The car analogy
To help look at where the reductionist thinking falls short, let’s take it outside of a sporting context. If a car keeps getting into accidents or breaking down, what is the cause? We can’t say without knowing more, right? It could be any number of things: mechanical issues, poor tire pressure, balancing if the wheels, word down brake pads, poor handling, lack of power, etc. A reductionist approach often picks one of those reasons and focuses on it in order to prevent future accidents without ever reading the accident report.
More often than not, accidents are caused by a complex combination of factors. The driver might be distracted. Once they realize they are in a bad situation the car’s handling is a bit slow to turn away. Then they punch the gas to further evade the issue but there just isn’t enough juice to escape the situation. How do we prevent future accidents in this chaotic environment? It’s complex, but the central element of it all is the driver. The driver controls the system. Want to avoid most accidents? Become a better driver. That means increasing awareness of the surroundings, being defensive to potential threats, knowing how your car responds, and what options you have to work with. You make the system stronger, and you’ll avoid most accidents.
A case study in sprinting
Let’s now look at a systems approach in the context of a common issue with hamstring injuries in field sport athletes. It is becoming widely accepted that there are a few main contributors to soft tissue injury associated with sprinting: pelvic control across multiple planes of movement and collapse of the ankle. However, the most significant issue, especially in field sports, is excessive anterior pelvic tilt. There are a number factors why this occurs at speed. The most common being allowing the leg to spend a disproportionate amount of time behind the body – commonly known as excessive “backside mechanics.” As such, the pelvis has no option, but to rotate forward. This rotation also puts an increased pre-stretch on the hamstring and can contribute to hamstring issues. You can see this in the famous example from Peter Weyand‘s lab comparing the mechanics of a sprinter and a field sport athlete:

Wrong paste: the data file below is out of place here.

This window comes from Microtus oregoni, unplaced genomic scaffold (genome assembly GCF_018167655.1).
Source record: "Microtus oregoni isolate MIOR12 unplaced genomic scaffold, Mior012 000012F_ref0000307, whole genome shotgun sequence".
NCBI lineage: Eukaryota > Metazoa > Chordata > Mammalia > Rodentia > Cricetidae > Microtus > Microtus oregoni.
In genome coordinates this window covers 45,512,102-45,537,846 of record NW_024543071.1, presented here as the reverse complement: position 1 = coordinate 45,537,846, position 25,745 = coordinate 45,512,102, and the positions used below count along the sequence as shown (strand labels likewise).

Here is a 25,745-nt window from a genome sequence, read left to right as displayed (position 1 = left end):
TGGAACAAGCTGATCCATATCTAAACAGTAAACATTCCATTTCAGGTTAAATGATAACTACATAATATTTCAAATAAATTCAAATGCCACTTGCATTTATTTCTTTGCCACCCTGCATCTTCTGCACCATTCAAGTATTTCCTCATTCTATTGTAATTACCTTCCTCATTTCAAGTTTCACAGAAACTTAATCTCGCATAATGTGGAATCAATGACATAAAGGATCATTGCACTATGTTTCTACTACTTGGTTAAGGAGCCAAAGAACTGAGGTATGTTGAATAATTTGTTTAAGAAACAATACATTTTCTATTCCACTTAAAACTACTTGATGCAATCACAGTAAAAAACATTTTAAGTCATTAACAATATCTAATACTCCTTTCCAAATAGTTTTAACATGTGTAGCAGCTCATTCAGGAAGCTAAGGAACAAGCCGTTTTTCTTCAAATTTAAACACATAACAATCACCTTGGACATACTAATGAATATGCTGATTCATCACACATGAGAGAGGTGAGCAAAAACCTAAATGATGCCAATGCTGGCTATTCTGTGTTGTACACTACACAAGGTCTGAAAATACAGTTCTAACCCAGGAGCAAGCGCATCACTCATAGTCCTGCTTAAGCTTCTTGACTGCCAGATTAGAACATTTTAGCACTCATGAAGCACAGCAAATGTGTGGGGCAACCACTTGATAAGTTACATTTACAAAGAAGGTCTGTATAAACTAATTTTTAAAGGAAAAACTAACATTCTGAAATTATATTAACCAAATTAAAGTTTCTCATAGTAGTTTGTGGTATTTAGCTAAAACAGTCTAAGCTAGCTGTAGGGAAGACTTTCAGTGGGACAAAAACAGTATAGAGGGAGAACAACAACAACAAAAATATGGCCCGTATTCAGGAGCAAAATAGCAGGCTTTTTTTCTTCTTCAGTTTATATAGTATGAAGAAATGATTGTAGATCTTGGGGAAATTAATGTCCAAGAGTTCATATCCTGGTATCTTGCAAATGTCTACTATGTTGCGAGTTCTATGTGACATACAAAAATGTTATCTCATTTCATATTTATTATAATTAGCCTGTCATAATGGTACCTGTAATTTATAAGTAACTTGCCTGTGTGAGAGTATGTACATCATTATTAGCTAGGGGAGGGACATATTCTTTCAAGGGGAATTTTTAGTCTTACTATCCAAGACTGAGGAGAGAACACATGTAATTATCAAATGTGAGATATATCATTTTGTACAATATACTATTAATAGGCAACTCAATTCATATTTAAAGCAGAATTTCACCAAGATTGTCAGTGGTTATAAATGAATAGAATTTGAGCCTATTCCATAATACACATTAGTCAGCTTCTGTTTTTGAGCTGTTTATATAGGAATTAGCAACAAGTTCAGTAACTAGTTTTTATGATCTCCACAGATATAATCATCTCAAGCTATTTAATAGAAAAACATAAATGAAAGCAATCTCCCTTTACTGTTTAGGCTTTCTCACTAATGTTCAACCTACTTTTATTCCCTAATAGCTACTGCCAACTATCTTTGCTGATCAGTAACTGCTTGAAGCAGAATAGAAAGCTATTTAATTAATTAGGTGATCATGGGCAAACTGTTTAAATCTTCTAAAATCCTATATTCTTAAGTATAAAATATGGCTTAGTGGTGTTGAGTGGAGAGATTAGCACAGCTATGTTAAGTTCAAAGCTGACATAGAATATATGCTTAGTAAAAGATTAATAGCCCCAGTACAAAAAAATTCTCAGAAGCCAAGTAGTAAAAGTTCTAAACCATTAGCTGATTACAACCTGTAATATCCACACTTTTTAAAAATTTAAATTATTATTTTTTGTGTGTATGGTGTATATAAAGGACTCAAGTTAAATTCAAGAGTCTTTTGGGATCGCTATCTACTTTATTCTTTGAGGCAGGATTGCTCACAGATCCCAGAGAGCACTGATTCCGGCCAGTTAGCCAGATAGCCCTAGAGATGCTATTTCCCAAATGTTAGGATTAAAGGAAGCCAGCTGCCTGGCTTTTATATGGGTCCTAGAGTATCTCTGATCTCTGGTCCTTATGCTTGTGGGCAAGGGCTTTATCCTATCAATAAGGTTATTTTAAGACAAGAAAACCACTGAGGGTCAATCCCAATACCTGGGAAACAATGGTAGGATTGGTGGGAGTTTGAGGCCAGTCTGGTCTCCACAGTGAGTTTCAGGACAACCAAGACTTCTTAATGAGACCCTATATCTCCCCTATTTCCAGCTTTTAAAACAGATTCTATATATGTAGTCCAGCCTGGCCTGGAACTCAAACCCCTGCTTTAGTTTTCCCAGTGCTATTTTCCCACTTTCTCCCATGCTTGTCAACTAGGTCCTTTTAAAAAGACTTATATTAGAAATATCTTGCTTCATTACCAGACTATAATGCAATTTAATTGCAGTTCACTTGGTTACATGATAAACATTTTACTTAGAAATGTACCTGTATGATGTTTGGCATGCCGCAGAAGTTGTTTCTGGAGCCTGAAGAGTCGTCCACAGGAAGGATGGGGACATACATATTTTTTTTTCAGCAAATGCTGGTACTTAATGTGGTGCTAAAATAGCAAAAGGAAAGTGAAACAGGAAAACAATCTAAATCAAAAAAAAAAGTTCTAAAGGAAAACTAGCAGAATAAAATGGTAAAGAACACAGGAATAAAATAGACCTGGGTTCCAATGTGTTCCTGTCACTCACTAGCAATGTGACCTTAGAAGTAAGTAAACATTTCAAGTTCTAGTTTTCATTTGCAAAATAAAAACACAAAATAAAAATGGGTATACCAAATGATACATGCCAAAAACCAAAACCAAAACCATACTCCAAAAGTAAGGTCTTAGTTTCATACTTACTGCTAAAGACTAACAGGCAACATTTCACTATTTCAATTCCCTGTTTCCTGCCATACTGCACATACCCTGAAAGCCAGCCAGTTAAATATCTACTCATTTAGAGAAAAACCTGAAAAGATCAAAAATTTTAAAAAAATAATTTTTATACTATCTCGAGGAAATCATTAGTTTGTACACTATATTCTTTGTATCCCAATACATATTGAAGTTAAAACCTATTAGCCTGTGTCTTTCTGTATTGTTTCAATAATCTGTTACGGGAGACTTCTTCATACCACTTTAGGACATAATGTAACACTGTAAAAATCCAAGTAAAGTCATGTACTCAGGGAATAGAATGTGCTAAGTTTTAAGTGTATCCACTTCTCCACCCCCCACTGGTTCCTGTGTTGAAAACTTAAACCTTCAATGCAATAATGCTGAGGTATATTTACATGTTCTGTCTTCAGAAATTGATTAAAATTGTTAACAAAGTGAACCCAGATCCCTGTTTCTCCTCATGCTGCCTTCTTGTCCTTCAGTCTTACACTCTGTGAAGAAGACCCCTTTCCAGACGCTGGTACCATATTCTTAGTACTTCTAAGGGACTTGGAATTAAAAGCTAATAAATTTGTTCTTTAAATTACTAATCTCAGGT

A systems approach, on the other hand, also looks beyond strength at improving sprint posture and motor learning. A systems approach asks: why did the athlete have poor lumbo-pelvic control in the first place? Perhaps poor foot strike and in turn, collapse at the ankle resulted in a longer ground contact time. Longer ground contact time caused the foot to trail behind the body. This then has a knock-on effect of the pelvis tilting anteriorly as the next stride begins. Clean up the foot strike and maybe the athlete is never in the compromising position in the first place. Problem solved. Correct force application = good posture. Good posture = correct force application.
Using a system approach reframes the issue, but it does not solve the problem. In the case study above we might have come to a better answer as to what caused the injury, but we are only part of the way to fixing it. The next question is how to address this in our programming and coaching. Social media is flooded with running drills and apparent solutions for these flaws. Less convincing though, is witnessing the practical applications of these solutions. More often than not it is just pseudo training activity; lots of movement without any direction. A systems approach also needs a systems solution where the training precision, intensity, and complexity are all prescribed specifically to the task at hand using sound teaching concepts.
The solution isn’t always this easy, but the example shows how a change in mindset from reductionist to systems–from muscles to movements–can help reframe the problem and open up new possible solutions. Unfortunately, we aren’t hearing this side of the discussion in the hamstring debates, but it’s time for that to change.